Past exhibitions

Jock Mooney: I wish I had electricity in my fingers then I’d blast ya; at Vane

I wish I had electricity in my fingers then I’d blast ya

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Jock Mooney’s work explores the cultural outpourings of the human mind, whether his own or that of the world at large. His work can be seen as concerned with the liberation of the human spirit through confronting us with our own everyday ridiculousness, an anarchic and never-ending project of emancipation that attempts to break apart oppressive and redundant forms of thought and clear a path for the imagination.

Craig Fisher: Uncontrollable; at Vane


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Craig Fisher’s work challenges our habits of viewing. Located outside of traditional boundaries, Fisher’s work stubbornly refuses to conform to being any one thing, discipline, state or position. Be it image or object – the work remains uncontrollable.

Dodda Maggý: Video/Music; at Vane


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Dodda Maggý creates a series of female characters based on personal experiences, which are then enacted in front of a video camera, accompanied by piano music composed and played by herself, sometimes re-worked using a simple recording technique, building layers as if sculpting. She creates audiovisual narratives that objectify the female body without degrading it to the status of a mere object.

Ordinary monuments; at Vane

Ordinary monuments

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‘Ordinary monuments’ brings together work by Jorn Ebner and Alison Unsworth that examines the urban environment, considering both its planned and random nature and highlighting aspects that often go unnoticed.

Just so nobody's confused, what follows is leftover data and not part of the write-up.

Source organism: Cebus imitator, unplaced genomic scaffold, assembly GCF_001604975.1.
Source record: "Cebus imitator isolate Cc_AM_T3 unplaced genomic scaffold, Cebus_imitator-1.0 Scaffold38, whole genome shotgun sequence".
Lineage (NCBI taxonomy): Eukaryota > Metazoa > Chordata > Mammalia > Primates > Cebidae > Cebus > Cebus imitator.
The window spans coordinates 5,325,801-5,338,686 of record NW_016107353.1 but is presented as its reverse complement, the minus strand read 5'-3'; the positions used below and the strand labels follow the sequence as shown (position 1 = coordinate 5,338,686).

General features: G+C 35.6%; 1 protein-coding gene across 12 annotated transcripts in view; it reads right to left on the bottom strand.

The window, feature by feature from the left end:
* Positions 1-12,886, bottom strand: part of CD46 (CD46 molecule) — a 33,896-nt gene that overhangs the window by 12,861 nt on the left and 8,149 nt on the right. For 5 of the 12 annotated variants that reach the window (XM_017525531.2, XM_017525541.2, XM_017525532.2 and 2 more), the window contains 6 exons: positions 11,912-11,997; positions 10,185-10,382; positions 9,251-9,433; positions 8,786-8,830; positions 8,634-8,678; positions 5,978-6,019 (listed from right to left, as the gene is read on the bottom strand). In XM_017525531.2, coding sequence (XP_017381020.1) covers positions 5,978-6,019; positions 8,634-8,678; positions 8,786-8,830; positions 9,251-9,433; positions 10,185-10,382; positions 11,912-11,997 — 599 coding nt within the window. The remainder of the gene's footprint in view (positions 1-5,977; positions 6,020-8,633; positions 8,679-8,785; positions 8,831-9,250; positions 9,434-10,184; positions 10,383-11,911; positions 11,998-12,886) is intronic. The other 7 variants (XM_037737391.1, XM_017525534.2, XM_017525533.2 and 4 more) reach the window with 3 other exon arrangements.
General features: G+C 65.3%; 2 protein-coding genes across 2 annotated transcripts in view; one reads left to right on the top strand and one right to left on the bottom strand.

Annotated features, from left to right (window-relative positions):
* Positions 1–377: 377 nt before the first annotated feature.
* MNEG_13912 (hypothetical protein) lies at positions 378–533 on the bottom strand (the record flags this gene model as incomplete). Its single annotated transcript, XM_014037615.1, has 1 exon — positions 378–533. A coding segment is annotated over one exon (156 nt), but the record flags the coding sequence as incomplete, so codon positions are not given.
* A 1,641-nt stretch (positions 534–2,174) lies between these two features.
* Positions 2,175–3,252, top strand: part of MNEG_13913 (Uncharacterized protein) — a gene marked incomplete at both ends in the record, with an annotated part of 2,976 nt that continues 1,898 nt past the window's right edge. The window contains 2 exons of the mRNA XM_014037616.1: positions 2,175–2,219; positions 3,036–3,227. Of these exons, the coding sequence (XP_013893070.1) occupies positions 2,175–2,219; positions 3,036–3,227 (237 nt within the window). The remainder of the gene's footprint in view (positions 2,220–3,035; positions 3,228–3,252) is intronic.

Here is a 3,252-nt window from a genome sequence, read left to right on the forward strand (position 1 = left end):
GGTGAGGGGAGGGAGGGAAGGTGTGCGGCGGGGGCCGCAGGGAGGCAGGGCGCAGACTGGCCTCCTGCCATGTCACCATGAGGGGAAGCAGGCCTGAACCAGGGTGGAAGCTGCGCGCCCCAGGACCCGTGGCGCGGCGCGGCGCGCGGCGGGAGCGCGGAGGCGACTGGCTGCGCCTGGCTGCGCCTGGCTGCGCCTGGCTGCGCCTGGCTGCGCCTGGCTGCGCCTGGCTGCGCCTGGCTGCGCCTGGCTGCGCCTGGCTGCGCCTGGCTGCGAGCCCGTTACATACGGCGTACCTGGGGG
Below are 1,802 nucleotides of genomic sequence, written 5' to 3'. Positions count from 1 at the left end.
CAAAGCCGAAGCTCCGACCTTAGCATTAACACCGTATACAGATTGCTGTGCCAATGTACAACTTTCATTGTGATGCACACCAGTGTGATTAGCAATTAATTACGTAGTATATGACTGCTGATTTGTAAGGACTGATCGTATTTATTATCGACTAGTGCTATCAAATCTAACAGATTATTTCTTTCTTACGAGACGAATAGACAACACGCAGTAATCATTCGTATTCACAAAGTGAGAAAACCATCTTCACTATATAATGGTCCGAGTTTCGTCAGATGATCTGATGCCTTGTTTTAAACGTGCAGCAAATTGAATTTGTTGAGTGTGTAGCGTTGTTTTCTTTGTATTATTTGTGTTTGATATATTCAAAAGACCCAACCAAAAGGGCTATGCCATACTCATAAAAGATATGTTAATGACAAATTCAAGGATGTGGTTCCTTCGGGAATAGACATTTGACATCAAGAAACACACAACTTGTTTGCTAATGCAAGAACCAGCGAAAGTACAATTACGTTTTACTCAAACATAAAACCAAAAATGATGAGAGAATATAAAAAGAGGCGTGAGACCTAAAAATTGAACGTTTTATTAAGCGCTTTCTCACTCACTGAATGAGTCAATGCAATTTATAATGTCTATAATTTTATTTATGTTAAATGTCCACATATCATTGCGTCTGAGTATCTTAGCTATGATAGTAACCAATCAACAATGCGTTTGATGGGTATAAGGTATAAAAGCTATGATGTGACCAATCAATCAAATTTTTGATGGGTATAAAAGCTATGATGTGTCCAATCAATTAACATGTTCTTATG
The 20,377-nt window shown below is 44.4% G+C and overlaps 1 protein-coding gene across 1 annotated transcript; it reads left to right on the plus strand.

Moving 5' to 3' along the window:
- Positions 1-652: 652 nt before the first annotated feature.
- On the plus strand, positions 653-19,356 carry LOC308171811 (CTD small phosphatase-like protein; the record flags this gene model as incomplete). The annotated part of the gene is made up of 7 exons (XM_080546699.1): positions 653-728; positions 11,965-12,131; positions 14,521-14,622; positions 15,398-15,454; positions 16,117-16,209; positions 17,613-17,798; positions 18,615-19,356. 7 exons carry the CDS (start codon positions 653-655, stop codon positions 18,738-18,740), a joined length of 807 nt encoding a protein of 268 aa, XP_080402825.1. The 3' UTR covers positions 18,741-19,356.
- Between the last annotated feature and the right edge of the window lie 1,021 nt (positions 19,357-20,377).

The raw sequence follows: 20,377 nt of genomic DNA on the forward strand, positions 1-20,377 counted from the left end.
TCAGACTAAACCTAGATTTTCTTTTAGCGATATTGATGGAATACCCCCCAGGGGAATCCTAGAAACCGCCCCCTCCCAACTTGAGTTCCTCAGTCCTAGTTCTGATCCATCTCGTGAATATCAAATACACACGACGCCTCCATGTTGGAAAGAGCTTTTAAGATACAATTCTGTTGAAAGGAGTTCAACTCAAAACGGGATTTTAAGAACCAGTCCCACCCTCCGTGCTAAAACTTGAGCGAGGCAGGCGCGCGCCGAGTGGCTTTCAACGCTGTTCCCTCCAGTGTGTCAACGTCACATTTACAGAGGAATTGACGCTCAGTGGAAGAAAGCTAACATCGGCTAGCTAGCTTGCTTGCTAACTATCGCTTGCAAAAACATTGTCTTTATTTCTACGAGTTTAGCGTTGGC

Miranda Whall: Where the monkey sleeps; at Vane

Where the monkey sleeps

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Miranda Whall's drawings, photographs, videos and, most recently, animations are self-portraits. Whall explores her own identity in an attempt to recognise herself in relation to both the accessible and inaccessible, natural and man-made world around her. Through placing herself at the centre of both fictional worlds and real life situations she is able to make assumptions about what she might or might not be. The placement can seem at times inappropriate, awkward, humorous and erotic.

They call us lonely when we’re really just alone; at Vane

They call us lonely when we’re really just alone

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Whilst the artists in this exhibition can be described as engaged in drawing, and share a meticulous, sometimes obsessive, even adolescent relationship to their subject matter, their work represents four very different approaches to the medium.

Orphan; at Vane


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‘Orphan’ comprises the work of three artists who deal with depictions of the once removed and the disconnected via representations of people, objects and symbols, all of which in some way disturb established orders – be they psychological, domestic or social.

Yes No; at Vane

Yes No

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‘Yes No’ brings together two artists who both take elements of the mundane and everyday life and transform them through their different working processes. Adding to or subtracting from layers of materials or meaning, they share an interest in unsettling visual narratives and confounding initial readings. Stylistic trademarks of formalism are modified, ‘the original’ and ‘the pure’ stripped of easily read meanings.

Pre-gallery projects

  • 1997 to 2003

A series of curated exhibitions, often involving working with invited national and international partner curators or galleries.

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